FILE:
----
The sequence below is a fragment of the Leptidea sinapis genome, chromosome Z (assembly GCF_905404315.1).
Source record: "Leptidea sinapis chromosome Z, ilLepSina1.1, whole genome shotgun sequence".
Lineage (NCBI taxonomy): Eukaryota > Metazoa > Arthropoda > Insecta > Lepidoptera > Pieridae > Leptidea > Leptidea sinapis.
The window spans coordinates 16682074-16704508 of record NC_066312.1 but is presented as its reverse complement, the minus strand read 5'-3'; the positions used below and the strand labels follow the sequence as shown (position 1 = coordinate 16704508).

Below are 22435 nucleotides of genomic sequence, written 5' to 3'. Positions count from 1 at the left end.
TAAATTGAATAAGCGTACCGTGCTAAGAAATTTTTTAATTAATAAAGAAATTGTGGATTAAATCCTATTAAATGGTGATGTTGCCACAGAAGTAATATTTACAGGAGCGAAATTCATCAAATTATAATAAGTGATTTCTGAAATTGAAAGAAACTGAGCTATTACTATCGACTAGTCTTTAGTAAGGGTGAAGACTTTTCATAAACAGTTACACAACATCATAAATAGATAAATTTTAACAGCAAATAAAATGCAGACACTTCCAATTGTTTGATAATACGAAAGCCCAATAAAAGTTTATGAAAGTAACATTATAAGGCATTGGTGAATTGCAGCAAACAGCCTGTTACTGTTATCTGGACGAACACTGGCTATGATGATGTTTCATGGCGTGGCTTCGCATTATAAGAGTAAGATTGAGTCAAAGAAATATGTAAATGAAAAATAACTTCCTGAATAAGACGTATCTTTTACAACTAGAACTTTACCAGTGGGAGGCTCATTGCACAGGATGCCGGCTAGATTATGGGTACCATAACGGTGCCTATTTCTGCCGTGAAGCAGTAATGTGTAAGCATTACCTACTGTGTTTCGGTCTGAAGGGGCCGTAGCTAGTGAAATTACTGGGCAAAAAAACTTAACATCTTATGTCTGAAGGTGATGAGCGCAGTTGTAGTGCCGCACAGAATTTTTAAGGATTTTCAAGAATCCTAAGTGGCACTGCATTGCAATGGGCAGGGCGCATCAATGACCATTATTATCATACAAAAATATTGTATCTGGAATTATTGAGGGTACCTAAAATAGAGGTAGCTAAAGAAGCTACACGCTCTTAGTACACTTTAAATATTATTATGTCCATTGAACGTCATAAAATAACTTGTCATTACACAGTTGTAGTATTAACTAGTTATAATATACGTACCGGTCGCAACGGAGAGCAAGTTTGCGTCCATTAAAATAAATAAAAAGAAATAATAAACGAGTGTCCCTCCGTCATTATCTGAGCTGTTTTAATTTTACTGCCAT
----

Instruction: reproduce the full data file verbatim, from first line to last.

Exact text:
The sequence below is a fragment of the Leptidea sinapis genome, chromosome Z (assembly GCF_905404315.1).
Source record: "Leptidea sinapis chromosome Z, ilLepSina1.1, whole genome shotgun sequence".
Lineage (NCBI taxonomy): Eukaryota > Metazoa > Arthropoda > Insecta > Lepidoptera > Pieridae > Leptidea > Leptidea sinapis.
The window spans coordinates 16682074-16704508 of record NC_066312.1 but is presented as its reverse complement, the minus strand read 5'-3'; the positions used below and the strand labels follow the sequence as shown (position 1 = coordinate 16704508).

Below are 22435 nucleotides of genomic sequence, written 5' to 3'. Positions count from 1 at the left end.
TAAATTGAATAAGCGTACCGTGCTAAGAAATTTTTTAATTAATAAAGAAATTGTGGATTAAATCCTATTAAATGGTGATGTTGCCACAGAAGTAATATTTACAGGAGCGAAATTCATCAAATTATAATAAGTGATTTCTGAAATTGAAAGAAACTGAGCTATTACTATCGACTAGTCTTTAGTAAGGGTGAAGACTTTTCATAAACAGTTACACAACATCATAAATAGATAAATTTTAACAGCAAATAAAATGCAGACACTTCCAATTGTTTGATAATACGAAAGCCCAATAAAAGTTTATGAAAGTAACATTATAAGGCATTGGTGAATTGCAGCAAACAGCCTGTTACTGTTATCTGGACGAACACTGGCTATGATGATGTTTCATGGCGTGGCTTCGCATTATAAGAGTAAGATTGAGTCAAAGAAATATGTAAATGAAAAATAACTTCCTGAATAAGACGTATCTTTTACAACTAGAACTTTACCAGTGGGAGGCTCATTGCACAGGATGCCGGCTAGATTATGGGTACCATAACGGTGCCTATTTCTGCCGTGAAGCAGTAATGTGTAAGCATTACCTACTGTGTTTCGGTCTGAAGGGGCCGTAGCTAGTGAAATTACTGGGCAAAAAAACTTAACATCTTATGTCTGAAGGTGATGAGCGCAGTTGTAGTGCCGCACAGAATTTTTAAGGATTTTCAAGAATCCTAAGTGGCACTGCATTGCAATGGGCAGGGCGCATCAATGACCATTATTATCATACAAAAATATTGTATCTGGAATTATTGAGGGTACCTAAAATAGAGGTAGCTAAAGAAGCTACACGCTCTTAGTACACTTTAAATATTATTATGTCCATTGAACGTCATAAAATAACTTGTCATTACACAGTTGTAGTATTAACTAGTTATAATATACGTACCGGTCGCAACGGAGAGCAAGTTTGCGTCCATTAAAATAAATAAAAAGAAATAATAAACGAGTGTCCCTCCGTCATTATCTGAGCTGTTTTAATTTTACTGCCAT